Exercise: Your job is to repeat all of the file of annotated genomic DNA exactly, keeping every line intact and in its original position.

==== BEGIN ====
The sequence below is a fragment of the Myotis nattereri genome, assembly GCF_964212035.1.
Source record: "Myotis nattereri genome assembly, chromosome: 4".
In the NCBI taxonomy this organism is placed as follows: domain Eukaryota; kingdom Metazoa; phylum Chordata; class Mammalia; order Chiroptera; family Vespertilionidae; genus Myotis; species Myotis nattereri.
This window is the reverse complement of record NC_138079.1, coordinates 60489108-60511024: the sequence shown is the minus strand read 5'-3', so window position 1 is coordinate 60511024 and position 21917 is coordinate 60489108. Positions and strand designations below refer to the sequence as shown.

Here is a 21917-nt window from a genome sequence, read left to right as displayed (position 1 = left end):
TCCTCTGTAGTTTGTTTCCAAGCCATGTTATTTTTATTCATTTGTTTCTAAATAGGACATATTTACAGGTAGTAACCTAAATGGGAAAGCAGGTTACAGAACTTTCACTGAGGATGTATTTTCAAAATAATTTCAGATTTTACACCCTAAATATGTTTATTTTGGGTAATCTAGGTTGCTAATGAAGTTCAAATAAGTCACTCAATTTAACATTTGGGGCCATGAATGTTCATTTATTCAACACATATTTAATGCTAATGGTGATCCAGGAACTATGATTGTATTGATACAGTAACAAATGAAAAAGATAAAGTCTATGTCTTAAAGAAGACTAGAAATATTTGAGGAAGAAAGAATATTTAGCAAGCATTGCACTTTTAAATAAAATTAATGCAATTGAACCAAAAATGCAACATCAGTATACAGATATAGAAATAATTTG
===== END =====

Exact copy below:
The sequence below is a fragment of the Myotis nattereri genome, assembly GCF_964212035.1.
Source record: "Myotis nattereri genome assembly, chromosome: 4".
In the NCBI taxonomy this organism is placed as follows: domain Eukaryota; kingdom Metazoa; phylum Chordata; class Mammalia; order Chiroptera; family Vespertilionidae; genus Myotis; species Myotis nattereri.
This window is the reverse complement of record NC_138079.1, coordinates 60489108-60511024: the sequence shown is the minus strand read 5'-3', so window position 1 is coordinate 60511024 and position 21917 is coordinate 60489108. Positions and strand designations below refer to the sequence as shown.

Here is a 21917-nt window from a genome sequence, read left to right as displayed (position 1 = left end):
TCCTCTGTAGTTTGTTTCCAAGCCATGTTATTTTTATTCATTTGTTTCTAAATAGGACATATTTACAGGTAGTAACCTAAATGGGAAAGCAGGTTACAGAACTTTCACTGAGGATGTATTTTCAAAATAATTTCAGATTTTACACCCTAAATATGTTTATTTTGGGTAATCTAGGTTGCTAATGAAGTTCAAATAAGTCACTCAATTTAACATTTGGGGCCATGAATGTTCATTTATTCAACACATATTTAATGCTAATGGTGATCCAGGAACTATGATTGTATTGATACAGTAACAAATGAAAAAGATAAAGTCTATGTCTTAAAGAAGACTAGAAATATTTGAGGAAGAAAGAATATTTAGCAAGCATTGCACTTTTAAATAAAATTAATGCAATTGAACCAAAAATGCAACATCAGTATACAGATATAGAAATAATTTG